Meet The Southern Belles
The Vegas line on jambands is they can’t sing. They may have enough soul and theory to pull the wool over your ears with some clever harmonies, but please try another genre if you’re looking for the next Sam Cooke. Well call your bookie and put your mortgage equity on black because the Southern Belles are on the scene. Since forming in 2010 the Richmond quartet has quickly gained a reputation for precise, high-energy shows, but what is truly remarkable is how well they can sing. On 2012’s Sharp as a Knife, Adrian Ciucci’s guitar, Tommy Booker’s keyboards, Raphael Katchinoff’s drums, and Andrew Carper’s bass shine more than their collective voices, but four years of hard touring and supportive audiences in their hometown have lifted their vocal dimension to a new level.
Seeing them for the first time a couple weeks ago I was floored by their take on Hendrix’s “Manic Depression,” but most impressive were the tight harmonies that comprised a short “Fly Like an Eagle” jam in the midst of some nice guitar from Ciucci. Don’t get me wrong. The night’s version of their own “Jet Trails” demonstrated the band continues to be progressive and daring improvisers, but their vocals added a layer that even some of the great ones lack. In between shows up and down the eastern seaboard, Ciucci took the time to answer some questions about the band’s influences, cheese, and the many ways a woman can get pregnant without intercourse.
Will you guys do a tour as a Steely Dan cover band?
Adrian Ciucci: No, and stop giving us good ideas.
Do you think living in Richmond has pushed your creativity to a level it otherwise would not have reached?
Without a doubt we are incredibly privileged to be a part of an awesome music scene in Richmond. It is hard to convey the appreciation I feel towards the city that raised us. Not only is the musician family very supportive and positive but the environment in which you can build a band out of Richmond is unique in the fact that people LOVE live music in this town, and there is an established and growing pool of folks who regularly support the scene each and every night of the week.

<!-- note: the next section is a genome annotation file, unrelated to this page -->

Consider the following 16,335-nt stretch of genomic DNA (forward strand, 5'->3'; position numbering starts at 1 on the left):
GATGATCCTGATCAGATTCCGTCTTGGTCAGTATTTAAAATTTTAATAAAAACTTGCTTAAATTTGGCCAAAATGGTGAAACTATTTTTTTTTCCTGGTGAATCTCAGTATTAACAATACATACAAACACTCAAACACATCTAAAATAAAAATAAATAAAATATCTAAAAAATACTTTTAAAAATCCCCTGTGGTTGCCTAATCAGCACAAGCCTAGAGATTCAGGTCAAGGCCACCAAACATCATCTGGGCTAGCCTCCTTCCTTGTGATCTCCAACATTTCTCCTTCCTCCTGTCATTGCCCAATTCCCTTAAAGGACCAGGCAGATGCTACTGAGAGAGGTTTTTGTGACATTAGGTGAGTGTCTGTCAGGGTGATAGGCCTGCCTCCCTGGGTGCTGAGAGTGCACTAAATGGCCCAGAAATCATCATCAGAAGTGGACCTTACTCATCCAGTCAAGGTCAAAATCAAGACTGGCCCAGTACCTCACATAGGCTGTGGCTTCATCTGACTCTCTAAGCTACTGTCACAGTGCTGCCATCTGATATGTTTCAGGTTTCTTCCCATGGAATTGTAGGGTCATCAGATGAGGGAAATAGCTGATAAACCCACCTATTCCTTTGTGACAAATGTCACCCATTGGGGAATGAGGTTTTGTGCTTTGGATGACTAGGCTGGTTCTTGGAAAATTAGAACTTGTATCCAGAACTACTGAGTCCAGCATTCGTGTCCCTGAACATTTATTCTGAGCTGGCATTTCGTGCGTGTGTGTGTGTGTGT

You guys have been on the road a lot—especially on the festival circuit. What is the funniest thing that has happened to the band?
The whole thing is pretty damn funny if you ask me. Each time I think of one instance it seems to be outdone by the next. We have been laughing at ourselves for almost 3 years now. We could have just been normal people but instead we have gotten so hopelessly hooked on playing music that we have made lives out of it. And that is not easy to do.
Muenster or Gouda. Why?
You’re oversimplifying cheese, man. There’s never one answer. You have to consider what you’re pairing with before you can argue a cheese’s dominance. Muenster is a great sandwich cheese or good over an open face melt. It provides a nice change from your cheddar or your swiss. The smoky flavor of gouda can’t be outdone. It’s like the meat of the cheeses. I find it goes great with fruits, crackers, and real meat.
Please explain how a woman can get pregnant without intercourse.
Turkey basters, aliens, 3 point shots, immaculate conception (God has a family plan), half court shots, science, standing too close to Larry King, a hole in one or arguably eagles but generally if you don’t make it on the first shot it’s just a mess and your chances go way down. There’s like a bunch of ways, dude.
Especially on Sharp As A Knife you guys sound like a southern jamband in a way that no one I’ve ever heard does. Like the barefoot child of Buck Owens and Frank Zappa. Who else are you guys conscious of influencing your distinct sound?
That’s really nice of you to say. You should totally print that. Our pallet for music new and old is apparently vast with no end in sight. While there are some important eclectic anchors in our style—The Band, the Grateful Dead, Steely Dan, Little Feat—we always keep an ear to the ground as far as new music and our friends’ music. Individually our personal influences wander to many nooks and crannies of what has been and what is happening now. We spend a lot of time together and a lot of that time is spent listening to music.